Sentinel-2 adds colors to the 2017 super bloom in California

Texas had the super bowl in 2017 but California got the super bloom!

 

After its worst drought in 1,200 years, California is now experiencing one its wettest year. The Sierra Nevada snowpack is currently one of the biggest ever recorded. In February, severe winter rainfalls caused the evacuation of many California residents under the threat of the Oroville Dam failure.

 

Now, this unusual level of rainfall triggered the blossoming of flowers that were in a dormant state. The Washington Post collected some photographs and noted that it was so so massive that you can see it from space (images were provided by Planet, a California-based remote sensing company).

 

How does it look like in Sentinel-2 imagery? Below is the comparison between two Sentinel-2 images acquired in spring 2016 vs. spring 2017 near the Carrizo Plain National Monument (see by yourself in the sentinel-playground).

 



We can see a nice mixture of green and yellow colors from the blossoms.

 

To better highlight the extent of the vegetation changes we can use near infrared composites.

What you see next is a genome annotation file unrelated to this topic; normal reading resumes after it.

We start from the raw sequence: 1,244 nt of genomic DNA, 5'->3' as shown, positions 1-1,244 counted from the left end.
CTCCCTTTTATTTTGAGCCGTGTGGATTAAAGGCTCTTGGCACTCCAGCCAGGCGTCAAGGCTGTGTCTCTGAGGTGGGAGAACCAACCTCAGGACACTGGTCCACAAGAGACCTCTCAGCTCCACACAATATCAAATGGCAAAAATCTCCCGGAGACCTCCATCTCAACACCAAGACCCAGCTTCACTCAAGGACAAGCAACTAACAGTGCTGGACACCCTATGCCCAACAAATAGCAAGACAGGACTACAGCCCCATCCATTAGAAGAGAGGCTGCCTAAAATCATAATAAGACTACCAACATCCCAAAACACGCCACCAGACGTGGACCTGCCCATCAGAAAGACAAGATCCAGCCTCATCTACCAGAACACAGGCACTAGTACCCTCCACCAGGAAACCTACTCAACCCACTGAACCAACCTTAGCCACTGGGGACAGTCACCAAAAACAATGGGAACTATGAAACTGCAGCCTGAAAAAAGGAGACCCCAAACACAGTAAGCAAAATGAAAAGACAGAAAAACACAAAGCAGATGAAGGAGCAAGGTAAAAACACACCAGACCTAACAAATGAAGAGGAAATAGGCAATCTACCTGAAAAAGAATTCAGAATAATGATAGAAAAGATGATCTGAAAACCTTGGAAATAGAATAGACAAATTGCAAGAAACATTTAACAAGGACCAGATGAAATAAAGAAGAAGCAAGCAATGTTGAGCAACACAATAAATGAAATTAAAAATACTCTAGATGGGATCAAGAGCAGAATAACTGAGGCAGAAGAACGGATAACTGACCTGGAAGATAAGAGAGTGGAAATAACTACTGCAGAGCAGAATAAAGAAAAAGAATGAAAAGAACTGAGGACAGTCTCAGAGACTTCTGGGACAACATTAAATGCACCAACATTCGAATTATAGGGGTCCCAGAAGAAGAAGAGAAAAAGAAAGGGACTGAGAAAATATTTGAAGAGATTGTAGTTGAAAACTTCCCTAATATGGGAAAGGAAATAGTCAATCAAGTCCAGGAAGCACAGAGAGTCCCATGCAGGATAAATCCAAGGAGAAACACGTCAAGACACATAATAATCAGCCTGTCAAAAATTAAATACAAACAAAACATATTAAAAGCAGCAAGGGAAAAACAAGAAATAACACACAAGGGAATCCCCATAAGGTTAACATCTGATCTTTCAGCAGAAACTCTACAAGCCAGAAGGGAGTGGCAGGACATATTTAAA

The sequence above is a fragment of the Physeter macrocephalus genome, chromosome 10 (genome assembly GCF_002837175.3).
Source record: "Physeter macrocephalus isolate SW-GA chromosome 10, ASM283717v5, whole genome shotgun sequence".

The 2017 image looks more red because healthy vegetation strongly reflects near-infrared radiation.

 

To check the ground truth I used the flickr API to collect the photographs that were taken in the same area, between 2017 Mar 15 and 2017 Apr 15, and that were uploaded in flickr under a public license. The map below shows the location of the photographs.

A closer look at the super bloom (source: flickr)

A similar phenomenon also happens on the other side of the Equator, in the semiarid Chile, but people call it the "desierto florido".

Posted under: In English, Sentinel-2

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